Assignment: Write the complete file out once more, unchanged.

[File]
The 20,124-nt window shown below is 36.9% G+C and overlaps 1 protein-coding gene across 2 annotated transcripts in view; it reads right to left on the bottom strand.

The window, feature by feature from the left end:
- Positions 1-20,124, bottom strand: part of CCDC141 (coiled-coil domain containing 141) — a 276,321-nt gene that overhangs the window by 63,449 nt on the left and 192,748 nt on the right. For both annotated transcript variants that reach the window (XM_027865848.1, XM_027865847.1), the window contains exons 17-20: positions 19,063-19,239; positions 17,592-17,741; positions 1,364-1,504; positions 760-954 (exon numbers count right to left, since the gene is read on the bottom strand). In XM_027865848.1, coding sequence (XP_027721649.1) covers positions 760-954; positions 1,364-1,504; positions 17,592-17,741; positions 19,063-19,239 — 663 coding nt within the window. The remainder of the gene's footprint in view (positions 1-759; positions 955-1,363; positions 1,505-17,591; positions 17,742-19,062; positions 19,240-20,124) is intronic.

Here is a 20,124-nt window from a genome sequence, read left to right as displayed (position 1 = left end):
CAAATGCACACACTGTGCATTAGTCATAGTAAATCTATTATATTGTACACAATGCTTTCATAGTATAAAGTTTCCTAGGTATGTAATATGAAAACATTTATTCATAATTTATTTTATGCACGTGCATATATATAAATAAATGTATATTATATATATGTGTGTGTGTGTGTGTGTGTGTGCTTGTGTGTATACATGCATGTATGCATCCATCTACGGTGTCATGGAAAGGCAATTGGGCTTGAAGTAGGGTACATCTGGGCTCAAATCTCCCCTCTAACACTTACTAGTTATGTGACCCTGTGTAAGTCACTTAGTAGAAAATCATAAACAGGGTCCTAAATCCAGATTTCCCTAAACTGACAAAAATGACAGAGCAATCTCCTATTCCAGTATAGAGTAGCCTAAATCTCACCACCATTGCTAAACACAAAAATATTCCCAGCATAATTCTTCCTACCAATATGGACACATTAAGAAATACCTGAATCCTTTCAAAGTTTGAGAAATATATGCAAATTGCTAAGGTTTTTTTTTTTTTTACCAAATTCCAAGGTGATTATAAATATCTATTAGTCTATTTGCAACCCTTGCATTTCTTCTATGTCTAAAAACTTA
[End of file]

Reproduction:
The 20,124-nt window shown below is 36.9% G+C and overlaps 1 protein-coding gene across 2 annotated transcripts in view; it reads right to left on the bottom strand.

The window, feature by feature from the left end:
- Positions 1-20,124, bottom strand: part of CCDC141 (coiled-coil domain containing 141) — a 276,321-nt gene that overhangs the window by 63,449 nt on the left and 192,748 nt on the right. For both annotated transcript variants that reach the window (XM_027865848.1, XM_027865847.1), the window contains exons 17-20: positions 19,063-19,239; positions 17,592-17,741; positions 1,364-1,504; positions 760-954 (exon numbers count right to left, since the gene is read on the bottom strand). In XM_027865848.1, coding sequence (XP_027721649.1) covers positions 760-954; positions 1,364-1,504; positions 17,592-17,741; positions 19,063-19,239 — 663 coding nt within the window. The remainder of the gene's footprint in view (positions 1-759; positions 955-1,363; positions 1,505-17,591; positions 17,742-19,062; positions 19,240-20,124) is intronic.

Here is a 20,124-nt window from a genome sequence, read left to right as displayed (position 1 = left end):
CAAATGCACACACTGTGCATTAGTCATAGTAAATCTATTATATTGTACACAATGCTTTCATAGTATAAAGTTTCCTAGGTATGTAATATGAAAACATTTATTCATAATTTATTTTATGCACGTGCATATATATAAATAAATGTATATTATATATATGTGTGTGTGTGTGTGTGTGTGTGCTTGTGTGTATACATGCATGTATGCATCCATCTACGGTGTCATGGAAAGGCAATTGGGCTTGAAGTAGGGTACATCTGGGCTCAAATCTCCCCTCTAACACTTACTAGTTATGTGACCCTGTGTAAGTCACTTAGTAGAAAATCATAAACAGGGTCCTAAATCCAGATTTCCCTAAACTGACAAAAATGACAGAGCAATCTCCTATTCCAGTATAGAGTAGCCTAAATCTCACCACCATTGCTAAACACAAAAATATTCCCAGCATAATTCTTCCTACCAATATGGACACATTAAGAAATACCTGAATCCTTTCAAAGTTTGAGAAATATATGCAAATTGCTAAGGTTTTTTTTTTTTTTACCAAATTCCAAGGTGATTATAAATATCTATTAGTCTATTTGCAACCCTTGCATTTCTTCTATGTCTAAAAACTTA